In correlation reflectometry, a lightwave with a random power fluctuation is used as a probe signal [20,21] and the returned from the fiber signal is compared with the probe signal. The bandwidth and the randomness of probe signals are key parameters determining overall performances of the correlation OTDR. Assuming that the autocorrelation function of the probe signal can be approximated by the delta function, the impulse response of the optical fiber can be recovered by calculating cross-correlation between the probe signal and the signal backscattered from the fiber. The width of the autocorrelation peak of the probe signal determines the system spatial resolution.
Different methods for generation of random probe optical signals were proposed and experimentally demonstrated. The most common method is based on modulation of laser light with special pseudo-random code sequences. To be useful for interferometric detection of perturbations with coherent lasers, digital coding techniques require using of high-extinction ratio external optical modulators, fast code generators and therefore can be even more complex in comparison with a simple phase-OTDR. Another approach to generate optical random probe signals is based on laser sources operating in quasi-continuous regime. A semiconductor laser with an external optical feedback operating in chaotic regime was used for generation of random intensity modulated light with the bandwidth of up to 20 GHz. A high resolution correlation OTDR was demonstrated using such a random laser . However, an external optical feedback introduces a photon round-trip period which results in appearance of lateral periodic side-lobes in the autocorrelation function. Recently, a correlation OTDR with a sensing distance of 100 km and 8.2 cm spatial resolution was reported . It is based on a fiber super-continuum light source. However, the coherence length of these sources is not sufficient for interferometric sensors. In our previous works we presented a correlation OTDR for interrogation of multiplexed FBG sensors with ultra-low reflectivity, as low as 0.005%, for static measurements as well as initial results for interferometric detection of dynamic perturbations [24,25].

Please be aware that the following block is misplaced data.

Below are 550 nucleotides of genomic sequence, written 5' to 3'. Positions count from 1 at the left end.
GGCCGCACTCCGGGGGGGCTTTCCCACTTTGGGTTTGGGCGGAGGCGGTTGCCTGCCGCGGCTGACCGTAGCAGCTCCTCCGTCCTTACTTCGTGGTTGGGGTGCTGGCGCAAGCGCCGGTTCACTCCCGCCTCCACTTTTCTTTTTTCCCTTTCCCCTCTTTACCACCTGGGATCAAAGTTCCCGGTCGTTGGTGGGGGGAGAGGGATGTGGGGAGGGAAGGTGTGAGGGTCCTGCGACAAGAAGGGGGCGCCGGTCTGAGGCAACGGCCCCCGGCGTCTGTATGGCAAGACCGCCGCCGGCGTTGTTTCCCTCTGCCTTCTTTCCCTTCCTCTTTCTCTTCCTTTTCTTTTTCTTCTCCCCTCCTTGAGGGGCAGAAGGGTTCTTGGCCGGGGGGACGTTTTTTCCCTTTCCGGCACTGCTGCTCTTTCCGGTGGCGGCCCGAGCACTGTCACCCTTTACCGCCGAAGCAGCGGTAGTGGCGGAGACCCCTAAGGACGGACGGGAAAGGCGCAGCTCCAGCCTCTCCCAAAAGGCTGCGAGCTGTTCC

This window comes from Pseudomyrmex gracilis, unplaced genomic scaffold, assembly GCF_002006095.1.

In this work we present a detailed description of a simple phase-sensitive correlation OTDR employing a free-running telecom-grade DFB diode laser as a light source without any external modulator for generation of a random probe signal. We discuss a principle of operation of the sensor and present results on a proof-of-concept demonstration of the sensor functionality.
2. Principle of operation and experimental setup
Usually, the phase noise of a laser light plays a destructive role in coherent optical systems reducing signal-to-noise ratio. An influence of phase noise on performance of interferometric systems were analyzed in many works, see for example [26,27]. Recently, an interesting results on random number generators based on measurement of a phase noise of a laser were presented [28,29]. An unbalanced fiber Mach-Zehnder interferometer was used to generate truly chaotic intensity signals. The true randomness of the quantum phase noise of a laser originates from the random nature of spontaneous emission. A very long continuously generated random bit sequence with length of 14 Gbit was demonstrated satisfying all standard randomness tests. The quantum phase noise is laser-power-dependent and determines the line shape and line width of the laser light. The linewidth experiences broadening with decreasing of the laser output power . Close to the lasing threshold, the quantum phase noise can dominate over technical factors of the phase noise and can provide significant broadening of the laser emission spectrum. Such properties make the quantum phase noise of laser light very interesting for applications in fiber-optic sensors.
In correlation based OTDRs, there exists a tradeoff between the coherence length of the interrogation light and the spatial resolution. By selecting proper parameters of the light source, distributed interferometric sensors for detection and localization of dynamic perturbations can be interrogated utilizing a CW laser. The technique described here, unlike conventional pulsed phase-sensitive OTDRs, does not need any short-pulse sources or light intensity modulators, but it uses free-running unmodulated CW DFB laser whose natural phase noise is converted into random intensity modulation with a help of unbalanced two-beam interferometer.
In configuration with unbalanced interferometer, the random reference signal is produced due to interference of the laser light possessing a phase fluctuation with its delayed replica. As it is known, the resulting statistical properties of light power at the interferometer output, such as mean power value and its variance depend on time delay introduced by the interferometer [26,27]. The variance of light power defines the power of a probe signal and finally the amplitude of the correlation signal. If we consider interference of two replicas of the laser light with a unit power each and the coherence time, , the normalized mean power, , and the variance of the light power, , at the output of the interferometer can be described byFigure 1 shows calculated results for standard deviation and mean value of the output light power as a function of the time delay in fractions of for different phase delay angles. As one can see from Fig. 1(a), when the OPD of the interferometer exceeds 3 times the coherence length of the laser light the variance (probe signal power) gets its maximum value and this value does not depend on the phase angle. At the same time, for sensing interferometers with delays shorter than the light coherence time, high contrast interferometric fringes (variation of the mean light power between values corresponding to = 0 and = π) can be observed, see Fig. 1(b). These two properties of the laser light undergoing a phase fluctuation can be useful for a phase-sensitive correlation reflectometer.